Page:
Congress's Approach To The Obama Boehner Grand Bargain Is Out Of Touch With America... As Usual
Yesterday afternoon we took a look at how Thomas Paine would have been disgusted by the whole anti-democratic idea of using a Lame Duck session as a tool to pass a Grand Bargain that Obama and Boehner have put together for Wall Street and the other big donors who underwrite the careers of the political elite.
The Democratic politicians who are following notorious corporate whore Barack H. Obama down the yellow brick path and making themselves a party to this, campaigned against cutting Social Security, Medicare and Medicaid benefits cuts. Obama and his allies are now trying to claim that they didn't really campaign on protecting Social Security, Medicaid and Medicare, that they always had a mumbled clause, a backdoor that would allow them to stab American working families in the back. That's not how voters saw it and Obama, as I've warned, could well go down in history as the president who finally destroyed the Democratic brand as one that can be equated with protecting working families. Hart Research's new poll shows that most Americans do not agree with the Wall Street owned politicians like Obama and Boehner.
Voters were sending a clear message on taxes: it is time for the wealthy to pay their fair share of taxes.Today Obama is meeting with the titans of industry. I'm not advocating he put them all up against a wall and have them shot-- even if it would make the country a much better place. I don't believe in violence and what I would prefer is that Obama spend some time with representatives of the real engine of economic prosperity and middle class growth: small business entrepreneurs. Yesterday the Main Street Alliance network sent him and the congressional leadership a letter outlining a small business agenda for the fiscal showdown coming in the lame duck session of the 112th Congress. Main Street business owners called for an end to the top-bracket Bush tax cuts, urged Congress to protect middle class programs that strengthen the small business customer base, and pushed for additional revenue options. It sure is a sharp counterpoint to the positions staked out by corporate executives and Wall Street CEOs, including the “Fix the Debt” CEO council and the Tax Relief Coalition. "As a country," that letter reminds Obama and the rest of the politicians, "we’ve tried listening to Wall Street. That strategy hasn’t worked for most Americans and it hasn’t worked for small businesses. While the banks got bailouts and Wall Street rebounded to post new record profits, small businesses took it on the chin. It’s time for a change. It’s time to listen to Main Street."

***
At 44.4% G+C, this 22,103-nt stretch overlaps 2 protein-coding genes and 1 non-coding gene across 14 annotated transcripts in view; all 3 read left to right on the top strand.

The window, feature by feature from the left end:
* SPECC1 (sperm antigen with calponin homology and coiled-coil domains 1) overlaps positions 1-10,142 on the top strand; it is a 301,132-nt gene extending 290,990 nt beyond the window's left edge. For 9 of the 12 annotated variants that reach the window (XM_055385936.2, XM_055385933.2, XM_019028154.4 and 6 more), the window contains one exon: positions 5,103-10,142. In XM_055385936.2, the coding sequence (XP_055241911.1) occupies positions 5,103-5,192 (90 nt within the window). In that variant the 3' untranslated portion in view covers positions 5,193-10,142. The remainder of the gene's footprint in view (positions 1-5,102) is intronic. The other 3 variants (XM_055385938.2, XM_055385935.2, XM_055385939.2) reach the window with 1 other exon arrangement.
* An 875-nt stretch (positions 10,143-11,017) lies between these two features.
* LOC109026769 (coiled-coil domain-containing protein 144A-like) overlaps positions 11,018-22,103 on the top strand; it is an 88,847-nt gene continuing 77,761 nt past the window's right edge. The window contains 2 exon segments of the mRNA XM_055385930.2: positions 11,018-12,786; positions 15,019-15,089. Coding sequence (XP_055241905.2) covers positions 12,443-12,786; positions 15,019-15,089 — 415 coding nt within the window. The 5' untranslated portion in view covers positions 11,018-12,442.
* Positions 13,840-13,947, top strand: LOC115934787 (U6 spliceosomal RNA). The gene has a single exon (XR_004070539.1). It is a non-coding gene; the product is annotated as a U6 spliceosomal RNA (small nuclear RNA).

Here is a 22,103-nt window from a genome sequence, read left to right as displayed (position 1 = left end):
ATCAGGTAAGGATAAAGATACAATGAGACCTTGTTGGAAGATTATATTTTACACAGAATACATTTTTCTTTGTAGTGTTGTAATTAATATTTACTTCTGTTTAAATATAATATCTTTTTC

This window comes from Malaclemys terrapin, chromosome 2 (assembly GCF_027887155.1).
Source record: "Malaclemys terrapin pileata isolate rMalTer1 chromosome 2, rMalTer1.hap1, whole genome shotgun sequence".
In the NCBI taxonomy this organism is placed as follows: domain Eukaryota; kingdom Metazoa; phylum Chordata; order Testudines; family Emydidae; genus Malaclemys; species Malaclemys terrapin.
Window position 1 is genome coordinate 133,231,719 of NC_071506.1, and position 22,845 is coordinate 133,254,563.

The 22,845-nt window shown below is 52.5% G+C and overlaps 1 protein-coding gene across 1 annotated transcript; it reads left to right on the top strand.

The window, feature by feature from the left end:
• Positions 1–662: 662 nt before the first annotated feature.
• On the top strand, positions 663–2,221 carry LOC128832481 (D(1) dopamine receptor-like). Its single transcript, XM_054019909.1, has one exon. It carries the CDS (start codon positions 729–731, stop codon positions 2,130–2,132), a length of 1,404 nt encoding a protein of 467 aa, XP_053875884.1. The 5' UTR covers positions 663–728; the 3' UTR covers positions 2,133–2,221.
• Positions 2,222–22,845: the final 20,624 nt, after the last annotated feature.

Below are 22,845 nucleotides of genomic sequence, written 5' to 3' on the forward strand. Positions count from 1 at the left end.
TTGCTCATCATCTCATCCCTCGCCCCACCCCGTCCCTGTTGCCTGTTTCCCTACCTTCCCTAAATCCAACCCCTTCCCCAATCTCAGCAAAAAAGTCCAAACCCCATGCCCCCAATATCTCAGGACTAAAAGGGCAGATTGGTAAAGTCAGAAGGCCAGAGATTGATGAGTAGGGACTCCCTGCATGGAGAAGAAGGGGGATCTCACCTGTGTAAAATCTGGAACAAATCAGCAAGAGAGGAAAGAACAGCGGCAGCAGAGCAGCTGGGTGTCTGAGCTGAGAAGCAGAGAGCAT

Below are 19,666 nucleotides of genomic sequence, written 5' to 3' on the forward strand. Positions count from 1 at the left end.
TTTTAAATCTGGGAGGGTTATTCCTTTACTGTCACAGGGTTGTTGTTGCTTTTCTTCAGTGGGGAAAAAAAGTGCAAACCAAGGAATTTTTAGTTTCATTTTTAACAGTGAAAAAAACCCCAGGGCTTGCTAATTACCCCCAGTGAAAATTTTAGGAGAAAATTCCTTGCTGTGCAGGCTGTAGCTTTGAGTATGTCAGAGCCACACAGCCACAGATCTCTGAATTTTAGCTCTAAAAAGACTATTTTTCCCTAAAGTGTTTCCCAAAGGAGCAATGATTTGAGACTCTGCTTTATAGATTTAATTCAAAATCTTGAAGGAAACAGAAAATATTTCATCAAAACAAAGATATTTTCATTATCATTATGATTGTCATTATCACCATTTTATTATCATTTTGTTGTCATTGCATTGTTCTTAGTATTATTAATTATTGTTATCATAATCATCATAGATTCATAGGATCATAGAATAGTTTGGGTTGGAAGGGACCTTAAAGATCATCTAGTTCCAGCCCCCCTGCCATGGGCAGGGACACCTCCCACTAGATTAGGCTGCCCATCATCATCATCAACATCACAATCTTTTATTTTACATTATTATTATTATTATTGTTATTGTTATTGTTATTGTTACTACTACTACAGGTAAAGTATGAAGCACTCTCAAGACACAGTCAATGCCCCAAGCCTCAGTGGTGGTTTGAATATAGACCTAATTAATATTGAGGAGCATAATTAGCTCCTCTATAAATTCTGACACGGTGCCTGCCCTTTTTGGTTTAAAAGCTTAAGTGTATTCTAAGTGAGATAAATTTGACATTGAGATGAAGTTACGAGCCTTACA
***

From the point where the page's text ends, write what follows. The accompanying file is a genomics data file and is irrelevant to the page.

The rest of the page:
• Fully 62% of voters say they were sending the message that, “We should make sure the wealthy start paying their fair share of taxes;” and these voters supported President Obama by 55 points. Only one in three voters wanted to reduce tax rates for all taxpayers.
• By 17 points, voters say they want to end the Bush tax cuts for those making more than $250,000 (55% to 38%).
• A strong majority (65%) oppose eliminating taxes on U.S. corporations’ offshore profits.